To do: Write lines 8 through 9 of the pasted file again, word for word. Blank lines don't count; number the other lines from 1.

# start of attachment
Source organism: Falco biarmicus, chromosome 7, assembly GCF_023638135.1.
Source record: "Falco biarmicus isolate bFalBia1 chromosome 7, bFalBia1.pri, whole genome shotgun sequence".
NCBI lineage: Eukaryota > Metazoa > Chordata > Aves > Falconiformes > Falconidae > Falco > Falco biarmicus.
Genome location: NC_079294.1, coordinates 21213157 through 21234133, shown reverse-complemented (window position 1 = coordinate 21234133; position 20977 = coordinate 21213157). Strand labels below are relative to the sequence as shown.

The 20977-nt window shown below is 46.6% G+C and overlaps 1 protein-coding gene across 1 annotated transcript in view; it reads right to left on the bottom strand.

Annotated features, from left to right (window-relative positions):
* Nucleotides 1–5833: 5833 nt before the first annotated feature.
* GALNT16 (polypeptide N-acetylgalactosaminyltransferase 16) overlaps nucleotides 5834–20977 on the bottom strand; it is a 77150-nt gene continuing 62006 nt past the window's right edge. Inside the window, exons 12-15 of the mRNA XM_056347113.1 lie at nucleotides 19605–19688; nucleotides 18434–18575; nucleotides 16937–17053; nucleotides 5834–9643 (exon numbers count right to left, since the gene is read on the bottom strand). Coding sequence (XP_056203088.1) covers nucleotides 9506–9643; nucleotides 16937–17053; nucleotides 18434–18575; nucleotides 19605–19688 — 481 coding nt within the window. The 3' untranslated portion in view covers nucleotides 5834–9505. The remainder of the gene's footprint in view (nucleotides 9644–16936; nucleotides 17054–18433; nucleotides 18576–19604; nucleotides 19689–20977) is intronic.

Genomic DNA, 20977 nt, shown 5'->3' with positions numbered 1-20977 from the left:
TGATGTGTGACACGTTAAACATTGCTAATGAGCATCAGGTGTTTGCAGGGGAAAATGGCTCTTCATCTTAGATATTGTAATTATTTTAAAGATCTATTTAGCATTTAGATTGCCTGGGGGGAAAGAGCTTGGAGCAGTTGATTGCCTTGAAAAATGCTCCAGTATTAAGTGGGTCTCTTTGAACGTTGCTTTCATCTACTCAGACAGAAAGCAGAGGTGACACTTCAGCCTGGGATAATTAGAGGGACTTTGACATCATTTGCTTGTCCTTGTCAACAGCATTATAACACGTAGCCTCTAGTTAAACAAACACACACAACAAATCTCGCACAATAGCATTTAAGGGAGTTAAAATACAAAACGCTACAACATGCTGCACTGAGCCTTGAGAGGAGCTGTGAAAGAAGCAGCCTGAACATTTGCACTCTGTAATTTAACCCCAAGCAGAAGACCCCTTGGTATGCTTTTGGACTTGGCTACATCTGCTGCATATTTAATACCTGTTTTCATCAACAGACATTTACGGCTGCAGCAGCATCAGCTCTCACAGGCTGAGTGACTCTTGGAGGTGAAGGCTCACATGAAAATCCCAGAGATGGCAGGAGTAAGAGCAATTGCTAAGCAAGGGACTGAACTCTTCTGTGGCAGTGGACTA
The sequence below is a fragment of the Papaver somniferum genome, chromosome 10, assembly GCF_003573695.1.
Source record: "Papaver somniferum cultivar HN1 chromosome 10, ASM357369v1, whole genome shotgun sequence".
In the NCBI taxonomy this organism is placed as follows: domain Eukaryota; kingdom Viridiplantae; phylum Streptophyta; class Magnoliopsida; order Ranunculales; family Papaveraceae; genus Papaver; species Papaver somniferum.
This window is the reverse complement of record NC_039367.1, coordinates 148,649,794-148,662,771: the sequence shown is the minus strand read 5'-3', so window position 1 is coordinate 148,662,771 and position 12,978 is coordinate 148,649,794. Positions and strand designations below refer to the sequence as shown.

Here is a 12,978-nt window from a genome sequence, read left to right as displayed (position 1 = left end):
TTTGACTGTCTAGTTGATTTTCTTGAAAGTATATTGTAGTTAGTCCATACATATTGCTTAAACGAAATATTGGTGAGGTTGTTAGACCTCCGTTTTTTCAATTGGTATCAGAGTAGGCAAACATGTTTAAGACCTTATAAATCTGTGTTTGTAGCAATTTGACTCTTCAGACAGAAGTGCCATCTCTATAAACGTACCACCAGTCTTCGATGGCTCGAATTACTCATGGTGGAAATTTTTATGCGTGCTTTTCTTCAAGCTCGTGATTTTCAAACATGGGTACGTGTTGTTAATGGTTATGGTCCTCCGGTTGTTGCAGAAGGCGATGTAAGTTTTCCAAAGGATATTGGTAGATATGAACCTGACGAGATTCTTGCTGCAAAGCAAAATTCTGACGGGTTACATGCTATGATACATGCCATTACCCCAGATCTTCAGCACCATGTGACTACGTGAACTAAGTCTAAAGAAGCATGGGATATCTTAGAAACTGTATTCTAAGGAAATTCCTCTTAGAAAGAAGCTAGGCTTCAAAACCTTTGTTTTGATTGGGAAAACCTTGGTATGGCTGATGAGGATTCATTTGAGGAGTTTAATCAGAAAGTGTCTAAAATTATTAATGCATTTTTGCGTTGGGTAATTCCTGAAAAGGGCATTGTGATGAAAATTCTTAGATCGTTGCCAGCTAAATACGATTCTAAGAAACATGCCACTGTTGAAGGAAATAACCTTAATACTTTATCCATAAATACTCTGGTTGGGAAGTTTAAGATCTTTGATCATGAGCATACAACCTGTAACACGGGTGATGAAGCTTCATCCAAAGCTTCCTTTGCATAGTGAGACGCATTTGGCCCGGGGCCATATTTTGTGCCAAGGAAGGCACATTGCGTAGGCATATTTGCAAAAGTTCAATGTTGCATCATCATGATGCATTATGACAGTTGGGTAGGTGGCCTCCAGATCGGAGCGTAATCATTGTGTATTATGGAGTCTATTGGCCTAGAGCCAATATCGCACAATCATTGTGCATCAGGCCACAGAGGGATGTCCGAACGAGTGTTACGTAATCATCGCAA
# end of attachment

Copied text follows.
* GALNT16 (polypeptide N-acetylgalactosaminyltransferase 16) overlaps nucleotides 5834–20977 on the bottom strand; it is a 77150-nt gene continuing 62006 nt past the window's right edge. Inside the window, exons 12-15 of the mRNA XM_056347113.1 lie at nucleotides 19605–19688; nucleotides 18434–18575; nucleotides 16937–17053; nucleotides 5834–9643 (exon numbers count right to left, since the gene is read on the bottom strand). Coding sequence (XP_056203088.1) covers nucleotides 9506–9643; nucleotides 16937–17053; nucleotides 18434–18575; nucleotides 19605–19688 — 481 coding nt within the window. The 3' untranslated portion in view covers nucleotides 5834–9505. The remainder of the gene's footprint in view (nucleotides 9644–16936; nucleotides 17054–18433; nucleotides 18576–19604; nucleotides 19689–20977) is intronic.

Genomic DNA, 20977 nt, shown 5'->3' with positions numbered 1-20977 from the left: